0

My attempt at recover.c almost works. It creates 50 jpegs and names them appropriately. And it fills them part way before getting scrambled. Here is an example: 000.jpg

Here is my code:

#include <stdio.h>
#include <cs50.h>
#include <stdlib.h>
#include <stdint.h>

int main(int argc, string argv[])
{
//Ensure proper usage
if (argc != 2)
{
    printf("Usage: ./recover file\n");
    return 1;
}

//Remember filename.
char *infile = argv[1];

// open input file 
FILE *inptr = fopen(infile, "r");
if (inptr == NULL)
{
    fprintf(stderr, "Could not open %s.\n", infile);
    return 2;
}

//Setting the buffer to hold 512 bytes.
uint8_t buffer[512];
char filename[50];
int counter = 0;
FILE *outptr;

for (int b = 0; b < 23107; b++)
{
    fread(buffer, 512, 1, inptr);

    if (counter > 0 &&
        buffer[0] != 0xff && 
        buffer[1] != 0xd8 &&
        buffer[2] != 0xff &&
        (buffer[3] & 0xf0) != 0xe0)
        {
            fwrite(buffer, 512, 1, outptr);
        }

//This is performs a linear search.
    if (buffer[0] == 0xff && 
        buffer[1] == 0xd8 &&
        buffer[2] == 0xff &&
        (buffer[3] & 0xf0) == 0xe0)
    {
        if (counter != 0)
        {
            fclose(outptr);
        }
    //Opening and naming the outfile.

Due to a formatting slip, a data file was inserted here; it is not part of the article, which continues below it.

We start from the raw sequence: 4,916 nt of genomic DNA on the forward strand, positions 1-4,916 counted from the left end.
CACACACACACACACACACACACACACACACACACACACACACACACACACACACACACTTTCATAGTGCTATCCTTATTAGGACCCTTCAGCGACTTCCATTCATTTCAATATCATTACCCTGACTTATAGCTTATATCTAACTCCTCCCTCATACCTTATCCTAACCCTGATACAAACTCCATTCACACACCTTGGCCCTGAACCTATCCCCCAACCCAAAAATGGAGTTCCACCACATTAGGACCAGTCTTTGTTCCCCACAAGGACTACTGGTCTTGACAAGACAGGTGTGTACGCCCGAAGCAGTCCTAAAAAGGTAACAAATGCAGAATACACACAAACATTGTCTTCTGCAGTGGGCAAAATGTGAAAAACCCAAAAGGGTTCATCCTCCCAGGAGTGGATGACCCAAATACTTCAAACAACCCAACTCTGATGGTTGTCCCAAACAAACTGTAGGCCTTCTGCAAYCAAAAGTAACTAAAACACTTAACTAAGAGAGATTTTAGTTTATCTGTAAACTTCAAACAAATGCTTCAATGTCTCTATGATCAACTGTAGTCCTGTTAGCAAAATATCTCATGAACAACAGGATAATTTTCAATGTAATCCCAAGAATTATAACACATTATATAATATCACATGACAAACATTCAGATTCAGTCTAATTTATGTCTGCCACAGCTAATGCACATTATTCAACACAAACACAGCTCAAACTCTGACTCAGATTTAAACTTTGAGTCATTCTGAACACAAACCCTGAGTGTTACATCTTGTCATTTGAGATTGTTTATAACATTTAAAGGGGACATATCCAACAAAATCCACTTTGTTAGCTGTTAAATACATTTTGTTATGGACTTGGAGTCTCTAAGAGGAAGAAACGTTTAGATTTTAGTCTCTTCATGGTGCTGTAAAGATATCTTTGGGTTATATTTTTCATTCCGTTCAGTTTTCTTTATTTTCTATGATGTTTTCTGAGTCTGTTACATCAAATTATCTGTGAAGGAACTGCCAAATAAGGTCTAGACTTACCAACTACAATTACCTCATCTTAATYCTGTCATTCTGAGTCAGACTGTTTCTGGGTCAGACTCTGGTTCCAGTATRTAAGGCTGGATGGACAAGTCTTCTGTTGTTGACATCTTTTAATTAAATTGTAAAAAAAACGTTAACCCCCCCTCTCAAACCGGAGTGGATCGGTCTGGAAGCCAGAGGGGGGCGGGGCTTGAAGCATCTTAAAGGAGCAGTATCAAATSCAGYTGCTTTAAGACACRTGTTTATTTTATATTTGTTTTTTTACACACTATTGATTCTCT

sprintf(filename, "%03i.jpg", counter);
    outptr = fopen(filename, "w");
    counter++;
    fwrite(buffer, 512, 1, outptr);
    }
   }

    fclose(inptr);

    return 0;
}

Now, what I don’t understand is, why do the pictures go wonky partway through?

As far as I can tell, the code should keep writing the 512 bytes in the buffer into the outfile. I have run debug50, keeping an eye on the loop past the point where the image gets corrupted, and it seems to keep cycling through as it’s supposed to.

I’m not particularly confident with the lines of code that close each jpeg, but that’s a fairly late addition and does not seemed to have had any impact, one way or the other.

Thanks for reading.

2

De Morgan's laws

The opposite of

    buffer[0] == 0xff && 
    buffer[1] == 0xd8 &&
    buffer[2] == 0xff &&
    (buffer[3] & 0xf0) == 0xe0

is

    buffer[0] != 0xff ||
    buffer[1] != 0xd8 ||
    buffer[2] != 0xff ||
    (buffer[3] & 0xf0) != 0xe0

Notice how !(A && B) is !A || !B, with && turning into || (similarly, !(A || B) is !A && !B).

You might need to add some parentheses, as && has higher precedence than ||, like

    if (counter > 0 &&
        (buffer[0] != 0xff || 
         buffer[1] != 0xd8 ||
         buffer[2] != 0xff ||
         (buffer[3] & 0xf0) != 0xe0))
    {
        fwrite(buffer, 512, 1, outptr);
    }

Another way is to change the structure of your loop. Move the write below your new file detection, remove the fwrite from the file detection part, have only if (counter > 0) for the remaining write. In my opinion, this would be the cleaner solution, with much less code.

  • I hate whoever De Morgan was... took the fun out of programming. – toyotasupra Sep 11 '17 at 16:47

You must log in to answer this question.

Not the answer you're looking for? Browse other questions tagged .